When you’re just starting out, you’re a bit like most of the first-time customers out there right now. You think ‘with a 25 year panel performance warranty, what can go wrong?!’
Then, next minute, you start competing with 90% of solar companies in town. The problem is over half of that lot won’t be anywhere to be seen in five years time. Where’s Euro Solar today? What about True Value Solar? So many of the big players from just a few years ago are today gone. Like them, I was offering 25 year warranties on cheap panels, the difference is I’m still here, sticking around. I’ve stopped now and have set our standards higher.
If you want cheap solar panels, go for your life – I just have little interest in installing them for you, because who has to fix them when they give up the ghost? Not you, me! So how about I catch you on the flip side, in a few years time when you learn the lesson I did. That is – just do it properly the first time.
I confirmed with Tarryn Coetzee from Formbay, a trading platform that deals with the solar rebates, earlier this week – numbers have indeed increased in the last 12 months with rebates being awarded for ‘replacement solar systems.’
Tarryn actually told me that a lot of interest has come from solar installers who were confused if existing homeowners could still claim Small-scale Technology Certificates (STCs) for new panels if they’d had a solar system installed previously. The answer is yes, they just need to purchase a new solar inverter at the same time. The solar industry here moves so quick that those out of the loop could be forgiven for not knowing.
My company, Queensland Solar & Lighting, is now getting around 50% of all of its work from customers needing replacement solar inverters and businesses that need to upgrade their commercial solar systems because water is getting into the panels, as well as old wiring and isolator faults.
Julian, an electrician friend of mine, has a successful small solar repairs business in Brisbane called Brisbane Solar Repairs. He is flat-out fielding calls from disgruntled solar customers who have been left with orphaned systems and no one around to assist with warranties. They know their solar retailer has done the Harold Holt, but they’re annoyed to learn their solar panel or inverter manufacturer are no longer in Australia either. Again, where are the big players from just a few years ago at today? CSUN, Akcome, BYD, Samil, ZeverSolar – haven’t seen them on a wholesale price list in years. Incredible stuff, really!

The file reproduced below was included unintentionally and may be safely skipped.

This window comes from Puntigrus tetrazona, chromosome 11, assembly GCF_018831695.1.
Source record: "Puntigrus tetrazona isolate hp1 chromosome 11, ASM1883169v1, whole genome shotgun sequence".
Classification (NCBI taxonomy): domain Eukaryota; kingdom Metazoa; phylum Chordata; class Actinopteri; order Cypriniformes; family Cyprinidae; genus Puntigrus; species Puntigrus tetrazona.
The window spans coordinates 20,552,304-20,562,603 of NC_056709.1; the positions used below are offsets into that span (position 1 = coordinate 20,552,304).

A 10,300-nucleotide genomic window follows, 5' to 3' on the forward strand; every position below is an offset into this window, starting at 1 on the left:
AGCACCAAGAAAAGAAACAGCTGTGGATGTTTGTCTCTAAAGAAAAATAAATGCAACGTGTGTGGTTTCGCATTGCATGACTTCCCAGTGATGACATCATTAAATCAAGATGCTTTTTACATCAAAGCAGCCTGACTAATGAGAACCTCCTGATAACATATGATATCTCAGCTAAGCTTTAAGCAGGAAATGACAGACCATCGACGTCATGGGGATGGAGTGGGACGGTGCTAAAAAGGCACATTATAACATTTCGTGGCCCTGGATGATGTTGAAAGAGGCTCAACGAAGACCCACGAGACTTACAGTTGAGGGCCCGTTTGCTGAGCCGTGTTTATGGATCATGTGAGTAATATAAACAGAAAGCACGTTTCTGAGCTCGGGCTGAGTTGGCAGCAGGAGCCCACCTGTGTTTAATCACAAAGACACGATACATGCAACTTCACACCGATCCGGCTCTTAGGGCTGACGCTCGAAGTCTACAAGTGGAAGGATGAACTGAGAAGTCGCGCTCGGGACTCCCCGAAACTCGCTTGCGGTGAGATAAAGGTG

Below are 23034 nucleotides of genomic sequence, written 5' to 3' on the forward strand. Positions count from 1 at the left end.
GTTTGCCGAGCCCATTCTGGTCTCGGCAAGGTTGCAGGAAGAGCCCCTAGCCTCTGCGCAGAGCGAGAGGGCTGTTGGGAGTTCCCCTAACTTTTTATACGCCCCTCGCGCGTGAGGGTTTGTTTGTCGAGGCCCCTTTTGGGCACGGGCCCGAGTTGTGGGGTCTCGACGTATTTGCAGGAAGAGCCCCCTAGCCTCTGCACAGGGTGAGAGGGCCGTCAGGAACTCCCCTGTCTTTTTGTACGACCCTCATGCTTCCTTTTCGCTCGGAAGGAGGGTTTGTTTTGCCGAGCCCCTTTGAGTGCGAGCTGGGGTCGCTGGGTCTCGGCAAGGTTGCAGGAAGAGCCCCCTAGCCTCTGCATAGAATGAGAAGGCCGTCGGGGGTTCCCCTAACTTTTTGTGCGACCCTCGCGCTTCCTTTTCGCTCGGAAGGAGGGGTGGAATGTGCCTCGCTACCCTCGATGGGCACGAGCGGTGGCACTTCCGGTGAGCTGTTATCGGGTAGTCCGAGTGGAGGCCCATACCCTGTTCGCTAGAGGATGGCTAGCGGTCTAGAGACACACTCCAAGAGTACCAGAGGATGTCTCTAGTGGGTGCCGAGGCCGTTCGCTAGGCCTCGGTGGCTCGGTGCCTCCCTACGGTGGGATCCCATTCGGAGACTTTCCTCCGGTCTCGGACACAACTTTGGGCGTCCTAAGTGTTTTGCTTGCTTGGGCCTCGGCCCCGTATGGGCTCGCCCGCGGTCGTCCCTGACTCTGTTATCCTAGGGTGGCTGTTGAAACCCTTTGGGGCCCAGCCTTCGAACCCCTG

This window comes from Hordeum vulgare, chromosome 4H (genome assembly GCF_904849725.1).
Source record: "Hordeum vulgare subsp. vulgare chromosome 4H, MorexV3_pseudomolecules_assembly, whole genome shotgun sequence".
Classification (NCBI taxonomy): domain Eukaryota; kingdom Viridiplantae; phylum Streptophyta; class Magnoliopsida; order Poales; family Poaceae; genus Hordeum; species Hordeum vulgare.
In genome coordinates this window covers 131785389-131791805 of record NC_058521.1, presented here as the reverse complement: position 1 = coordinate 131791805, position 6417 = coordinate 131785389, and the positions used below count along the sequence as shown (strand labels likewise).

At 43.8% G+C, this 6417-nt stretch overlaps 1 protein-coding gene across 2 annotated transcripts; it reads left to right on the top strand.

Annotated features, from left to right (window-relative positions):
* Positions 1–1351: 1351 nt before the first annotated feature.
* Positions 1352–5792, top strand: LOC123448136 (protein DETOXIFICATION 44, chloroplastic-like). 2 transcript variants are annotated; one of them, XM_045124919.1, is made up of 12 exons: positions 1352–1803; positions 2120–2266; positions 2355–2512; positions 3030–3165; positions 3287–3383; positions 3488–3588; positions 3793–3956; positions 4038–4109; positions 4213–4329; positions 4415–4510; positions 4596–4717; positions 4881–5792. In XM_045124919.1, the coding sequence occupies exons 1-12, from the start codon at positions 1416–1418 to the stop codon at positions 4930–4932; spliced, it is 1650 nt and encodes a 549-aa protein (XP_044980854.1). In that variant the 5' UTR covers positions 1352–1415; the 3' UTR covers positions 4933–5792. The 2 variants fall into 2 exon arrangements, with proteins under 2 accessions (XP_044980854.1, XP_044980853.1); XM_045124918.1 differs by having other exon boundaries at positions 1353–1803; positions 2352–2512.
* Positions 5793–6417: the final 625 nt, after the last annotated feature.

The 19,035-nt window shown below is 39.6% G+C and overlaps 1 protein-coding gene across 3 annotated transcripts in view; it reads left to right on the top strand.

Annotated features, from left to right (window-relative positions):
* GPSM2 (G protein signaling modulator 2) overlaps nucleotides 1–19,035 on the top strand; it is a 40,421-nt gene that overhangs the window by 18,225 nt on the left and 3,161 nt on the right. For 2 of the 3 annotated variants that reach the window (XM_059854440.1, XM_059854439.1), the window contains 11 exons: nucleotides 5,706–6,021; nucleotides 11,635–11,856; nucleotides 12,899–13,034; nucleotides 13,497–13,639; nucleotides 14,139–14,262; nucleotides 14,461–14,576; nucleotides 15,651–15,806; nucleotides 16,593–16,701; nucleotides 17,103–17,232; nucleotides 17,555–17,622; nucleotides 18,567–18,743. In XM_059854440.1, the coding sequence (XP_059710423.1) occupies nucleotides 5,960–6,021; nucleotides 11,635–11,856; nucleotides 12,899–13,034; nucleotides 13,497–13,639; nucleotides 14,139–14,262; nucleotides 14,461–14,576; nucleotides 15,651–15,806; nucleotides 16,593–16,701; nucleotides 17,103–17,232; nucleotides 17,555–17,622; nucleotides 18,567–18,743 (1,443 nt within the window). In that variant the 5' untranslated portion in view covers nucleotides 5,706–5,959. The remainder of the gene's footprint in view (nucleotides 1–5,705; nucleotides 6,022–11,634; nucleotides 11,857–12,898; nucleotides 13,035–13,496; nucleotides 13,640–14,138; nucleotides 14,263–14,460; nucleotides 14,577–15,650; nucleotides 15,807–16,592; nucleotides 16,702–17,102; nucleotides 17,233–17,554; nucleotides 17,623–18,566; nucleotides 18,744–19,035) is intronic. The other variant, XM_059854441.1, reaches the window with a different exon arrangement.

I made the decision to focus more on selling quality solar components this time last year when I saw the demand for replacement solar systems ramp up. Hyundai, German-made SolarWatt panels, and LG solar panels are Queensland Solar & Lighting’s three main offerings today.
I feel so much better knowing that for the last 12 months I have primarily installed high quality solar panels from well-known brands. The customers have been great too. A few older customers and scenarios have seen me install a handful of Longi panel systems, panels I have on my own roof, but I pick my mark. I just want to have confidence in what I sell today, and I do.
So much so that I’ve made up a little flow-chart as a joke to show customers that we are now committed to quality and we are more than happy to walk away from the cheap solar work as it could likely lead to problems in the near future.
We still sell cheaper inverters, but good, reputable longstanding brands that have been in Australia for over 10 years now like Growatt and Sungrow. The reliability of solar inverters has improved immensely in the last five years. Failures are few and far between these days, and if there is a problem, it’s an easy swap. On the other hand, it appears the panel quality has gone the other way. Maybe I’m overreacting, but I’m much happier and more comfortable not offering the cheaper systems anymore.
Time will tell, but the data doesn’t look good.
Author: Daniel Jarrett, CEO of Queensland Solar & Lighting
The views and opinions expressed in this article are the author’s own, and do not necessarily reflect those held by pv magazine.
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